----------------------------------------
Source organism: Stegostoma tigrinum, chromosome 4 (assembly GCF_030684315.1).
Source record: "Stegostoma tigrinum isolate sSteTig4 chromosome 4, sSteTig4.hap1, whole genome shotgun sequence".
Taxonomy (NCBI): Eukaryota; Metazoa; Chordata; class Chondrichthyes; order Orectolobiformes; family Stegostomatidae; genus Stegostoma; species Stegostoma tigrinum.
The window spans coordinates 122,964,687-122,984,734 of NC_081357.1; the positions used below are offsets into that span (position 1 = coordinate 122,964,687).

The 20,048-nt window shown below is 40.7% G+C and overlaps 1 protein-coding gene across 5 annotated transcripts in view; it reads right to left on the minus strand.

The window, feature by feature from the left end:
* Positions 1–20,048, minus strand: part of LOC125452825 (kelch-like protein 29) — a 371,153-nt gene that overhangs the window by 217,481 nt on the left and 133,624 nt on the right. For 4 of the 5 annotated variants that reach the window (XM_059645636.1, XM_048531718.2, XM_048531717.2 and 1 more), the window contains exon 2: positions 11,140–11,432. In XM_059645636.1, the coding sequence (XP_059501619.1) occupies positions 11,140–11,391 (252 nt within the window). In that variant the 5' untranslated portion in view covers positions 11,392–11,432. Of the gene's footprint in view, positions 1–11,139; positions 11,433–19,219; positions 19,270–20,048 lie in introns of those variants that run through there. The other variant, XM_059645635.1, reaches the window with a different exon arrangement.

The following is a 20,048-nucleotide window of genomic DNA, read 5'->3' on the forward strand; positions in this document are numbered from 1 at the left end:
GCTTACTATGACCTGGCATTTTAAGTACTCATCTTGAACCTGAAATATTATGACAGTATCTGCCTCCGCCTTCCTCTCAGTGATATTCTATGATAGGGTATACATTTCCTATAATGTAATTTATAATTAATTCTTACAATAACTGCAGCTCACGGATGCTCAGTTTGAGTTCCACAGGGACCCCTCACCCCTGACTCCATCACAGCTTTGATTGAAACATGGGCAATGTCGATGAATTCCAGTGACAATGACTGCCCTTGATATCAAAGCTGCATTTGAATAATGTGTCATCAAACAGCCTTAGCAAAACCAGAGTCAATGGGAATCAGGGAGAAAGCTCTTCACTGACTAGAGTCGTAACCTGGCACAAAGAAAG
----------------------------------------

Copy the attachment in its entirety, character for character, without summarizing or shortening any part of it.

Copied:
Source organism: Stegostoma tigrinum, chromosome 4 (assembly GCF_030684315.1).
Source record: "Stegostoma tigrinum isolate sSteTig4 chromosome 4, sSteTig4.hap1, whole genome shotgun sequence".
Taxonomy (NCBI): Eukaryota; Metazoa; Chordata; class Chondrichthyes; order Orectolobiformes; family Stegostomatidae; genus Stegostoma; species Stegostoma tigrinum.
The window spans coordinates 122,964,687-122,984,734 of NC_081357.1; the positions used below are offsets into that span (position 1 = coordinate 122,964,687).

The 20,048-nt window shown below is 40.7% G+C and overlaps 1 protein-coding gene across 5 annotated transcripts in view; it reads right to left on the minus strand.

The window, feature by feature from the left end:
* Positions 1–20,048, minus strand: part of LOC125452825 (kelch-like protein 29) — a 371,153-nt gene that overhangs the window by 217,481 nt on the left and 133,624 nt on the right. For 4 of the 5 annotated variants that reach the window (XM_059645636.1, XM_048531718.2, XM_048531717.2 and 1 more), the window contains exon 2: positions 11,140–11,432. In XM_059645636.1, the coding sequence (XP_059501619.1) occupies positions 11,140–11,391 (252 nt within the window). In that variant the 5' untranslated portion in view covers positions 11,392–11,432. Of the gene's footprint in view, positions 1–11,139; positions 11,433–19,219; positions 19,270–20,048 lie in introns of those variants that run through there. The other variant, XM_059645635.1, reaches the window with a different exon arrangement.

The following is a 20,048-nucleotide window of genomic DNA, read 5'->3' on the forward strand; positions in this document are numbered from 1 at the left end:
GCTTACTATGACCTGGCATTTTAAGTACTCATCTTGAACCTGAAATATTATGACAGTATCTGCCTCCGCCTTCCTCTCAGTGATATTCTATGATAGGGTATACATTTCCTATAATGTAATTTATAATTAATTCTTACAATAACTGCAGCTCACGGATGCTCAGTTTGAGTTCCACAGGGACCCCTCACCCCTGACTCCATCACAGCTTTGATTGAAACATGGGCAATGTCGATGAATTCCAGTGACAATGACTGCCCTTGATATCAAAGCTGCATTTGAATAATGTGTCATCAAACAGCCTTAGCAAAACCAGAGTCAATGGGAATCAGGGAGAAAGCTCTTCACTGACTAGAGTCGTAACCTGGCACAAAGAAAG